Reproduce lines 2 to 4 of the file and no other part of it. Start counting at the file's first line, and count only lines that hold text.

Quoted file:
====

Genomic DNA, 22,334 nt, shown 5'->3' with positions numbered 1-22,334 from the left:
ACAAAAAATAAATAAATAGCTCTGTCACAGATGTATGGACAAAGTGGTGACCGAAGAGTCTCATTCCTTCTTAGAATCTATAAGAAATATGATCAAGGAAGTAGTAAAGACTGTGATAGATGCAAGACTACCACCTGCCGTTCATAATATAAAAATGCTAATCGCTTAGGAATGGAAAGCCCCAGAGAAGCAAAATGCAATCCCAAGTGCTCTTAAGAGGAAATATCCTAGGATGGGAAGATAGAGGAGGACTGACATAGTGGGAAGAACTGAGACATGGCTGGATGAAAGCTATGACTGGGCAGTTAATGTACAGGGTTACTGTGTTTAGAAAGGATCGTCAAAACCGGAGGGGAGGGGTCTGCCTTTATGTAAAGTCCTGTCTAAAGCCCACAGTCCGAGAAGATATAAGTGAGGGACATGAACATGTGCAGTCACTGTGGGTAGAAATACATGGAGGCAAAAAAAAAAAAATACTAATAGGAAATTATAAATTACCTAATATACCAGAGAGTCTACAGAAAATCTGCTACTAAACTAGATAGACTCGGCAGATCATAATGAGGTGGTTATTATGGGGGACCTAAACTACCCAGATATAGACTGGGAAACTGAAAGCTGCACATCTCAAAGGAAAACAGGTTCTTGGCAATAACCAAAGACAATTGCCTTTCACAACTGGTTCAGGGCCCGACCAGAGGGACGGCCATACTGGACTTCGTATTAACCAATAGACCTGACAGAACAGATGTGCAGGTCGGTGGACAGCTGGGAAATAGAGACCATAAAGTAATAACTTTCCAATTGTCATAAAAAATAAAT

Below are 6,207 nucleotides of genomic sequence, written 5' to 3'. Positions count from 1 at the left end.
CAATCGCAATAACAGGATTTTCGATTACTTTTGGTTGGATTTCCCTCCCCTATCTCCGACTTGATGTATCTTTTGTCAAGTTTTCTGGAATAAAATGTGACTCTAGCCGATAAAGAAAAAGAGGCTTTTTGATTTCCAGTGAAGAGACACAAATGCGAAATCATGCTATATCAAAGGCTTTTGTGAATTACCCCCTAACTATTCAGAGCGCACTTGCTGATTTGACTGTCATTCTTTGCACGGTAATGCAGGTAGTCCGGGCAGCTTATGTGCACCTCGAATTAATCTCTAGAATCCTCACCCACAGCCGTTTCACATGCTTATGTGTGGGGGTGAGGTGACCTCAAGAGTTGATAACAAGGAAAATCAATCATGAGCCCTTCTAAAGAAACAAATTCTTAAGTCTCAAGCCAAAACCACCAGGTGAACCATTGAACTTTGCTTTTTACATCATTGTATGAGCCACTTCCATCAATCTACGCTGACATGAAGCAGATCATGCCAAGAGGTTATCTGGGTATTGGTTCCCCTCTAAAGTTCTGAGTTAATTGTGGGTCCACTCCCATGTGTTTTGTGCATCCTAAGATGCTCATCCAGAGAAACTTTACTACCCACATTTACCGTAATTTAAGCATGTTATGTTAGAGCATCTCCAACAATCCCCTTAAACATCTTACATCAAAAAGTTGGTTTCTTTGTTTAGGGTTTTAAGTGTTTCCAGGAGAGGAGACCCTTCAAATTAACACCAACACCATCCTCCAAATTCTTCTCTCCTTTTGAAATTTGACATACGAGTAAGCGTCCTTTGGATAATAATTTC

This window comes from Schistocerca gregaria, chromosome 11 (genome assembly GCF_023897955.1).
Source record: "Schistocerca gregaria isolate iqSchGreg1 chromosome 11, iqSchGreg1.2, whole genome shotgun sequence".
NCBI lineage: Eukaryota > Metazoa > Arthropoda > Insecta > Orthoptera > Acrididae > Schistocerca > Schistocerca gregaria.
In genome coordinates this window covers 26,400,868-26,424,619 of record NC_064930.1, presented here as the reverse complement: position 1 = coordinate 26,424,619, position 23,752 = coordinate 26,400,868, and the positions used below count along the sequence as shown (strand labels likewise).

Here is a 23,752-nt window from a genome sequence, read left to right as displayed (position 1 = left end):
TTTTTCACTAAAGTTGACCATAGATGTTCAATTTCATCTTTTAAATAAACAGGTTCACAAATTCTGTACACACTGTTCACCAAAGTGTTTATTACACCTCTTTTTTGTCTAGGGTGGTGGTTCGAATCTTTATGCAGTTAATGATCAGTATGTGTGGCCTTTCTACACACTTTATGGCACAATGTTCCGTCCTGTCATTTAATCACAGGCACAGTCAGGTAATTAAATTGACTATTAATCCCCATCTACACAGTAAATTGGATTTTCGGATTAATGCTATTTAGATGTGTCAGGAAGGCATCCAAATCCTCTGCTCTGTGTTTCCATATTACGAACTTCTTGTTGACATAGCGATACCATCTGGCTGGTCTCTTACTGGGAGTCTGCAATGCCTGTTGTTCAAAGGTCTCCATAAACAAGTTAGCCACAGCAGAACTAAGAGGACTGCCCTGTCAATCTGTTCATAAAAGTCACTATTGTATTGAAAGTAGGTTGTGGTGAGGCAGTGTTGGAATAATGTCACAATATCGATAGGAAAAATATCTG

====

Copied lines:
ACAAAAAATAAATAAATAGCTCTGTCACAGATGTATGGACAAAGTGGTGACCGAAGAGTCTCATTCCTTCTTAGAATCTATAAGAAATATGATCAAGGAAGTAGTAAAGACTGTGATAGATGCAAGACTACCACCTGCCGTTCATAATATAAAAATGCTAATCGCTTAGGAATGGAAAGCCCCAGAGAAGCAAAATGCAATCCCAAGTGCTCTTAAGAGGAAATATCCTAGGATGGGAAGATAGAGGAGGACTGACATAGTGGGAAGAACTGAGACATGGCTGGATGAAAGCTATGACTGGGCAGTTAATGTACAGGGTTACTGTGTTTAGAAAGGATCGTCAAAACCGGAGGGGAGGGGTCTGCCTTTATGTAAAGTCCTGTCTAAAGCCCACAGTCCGAGAAGATATAAGTGAGGGACATGAACATGTGCAGTCACTGTGGGTAGAAATACATGGAGGCAAAAAAAAAAAAATACTAATAGGAAATTATAAATTACCTAATATACCAGAGAGTCTACAGAAAATCTGCTACTAAACTAGATAGACTCGGCAGATCATAATGAGGTGGTTATTATGGGGGACCTAAACTACCCAGATATAGACTGGGAAACTGAAAGCTGCACATCTCAAAGGAAAACAGGTTCTTGGCAATAACCAAAGACAATTGCCTTTCACAACTGGTTCAGGGCCCGACCAGAGGGACGGCCATACTGGACTTCGTATTAACCAATAGACCTGACAGAACAGATGTGCAGGTCGGTGGACAGCTGGGAAATAGAGACCATAAAGTAATAACTTTCCAATTGTCATAAAAAATAAAT

Below are 6,207 nucleotides of genomic sequence, written 5' to 3'. Positions count from 1 at the left end.
CAATCGCAATAACAGGATTTTCGATTACTTTTGGTTGGATTTCCCTCCCCTATCTCCGACTTGATGTATCTTTTGTCAAGTTTTCTGGAATAAAATGTGACTCTAGCCGATAAAGAAAAAGAGGCTTTTTGATTTCCAGTGAAGAGACACAAATGCGAAATCATGCTATATCAAAGGCTTTTGTGAATTACCCCCTAACTATTCAGAGCGCACTTGCTGATTTGACTGTCATTCTTTGCACGGTAATGCAGGTAGTCCGGGCAGCTTATGTGCACCTCGAATTAATCTCTAGAATCCTCACCCACAGCCGTTTCACATGCTTATGTGTGGGGGTGAGGTGACCTCAAGAGTTGATAACAAGGAAAATCAATCATGAGCCCTTCTAAAGAAACAAATTCTTAAGTCTCAAGCCAAAACCACCAGGTGAACCATTGAACTTTGCTTTTTACATCATTGTATGAGCCACTTCCATCAATCTACGCTGACATGAAGCAGATCATGCCAAGAGGTTATCTGGGTATTGGTTCCCCTCTAAAGTTCTGAGTTAATTGTGGGTCCACTCCCATGTGTTTTGTGCATCCTAAGATGCTCATCCAGAGAAACTTTACTACCCACATTTACCGTAATTTAAGCATGTTATGTTAGAGCATCTCCAACAATCCCCTTAAACATCTTACATCAAAAAGTTGGTTTCTTTGTTTAGGGTTTTAAGTGTTTCCAGGAGAGGAGACCCTTCAAATTAACACCAACACCATCCTCCAAATTCTTCTCTCCTTTTGAAATTTGACATACGAGTAAGCGTCCTTTGGATAATAATTTC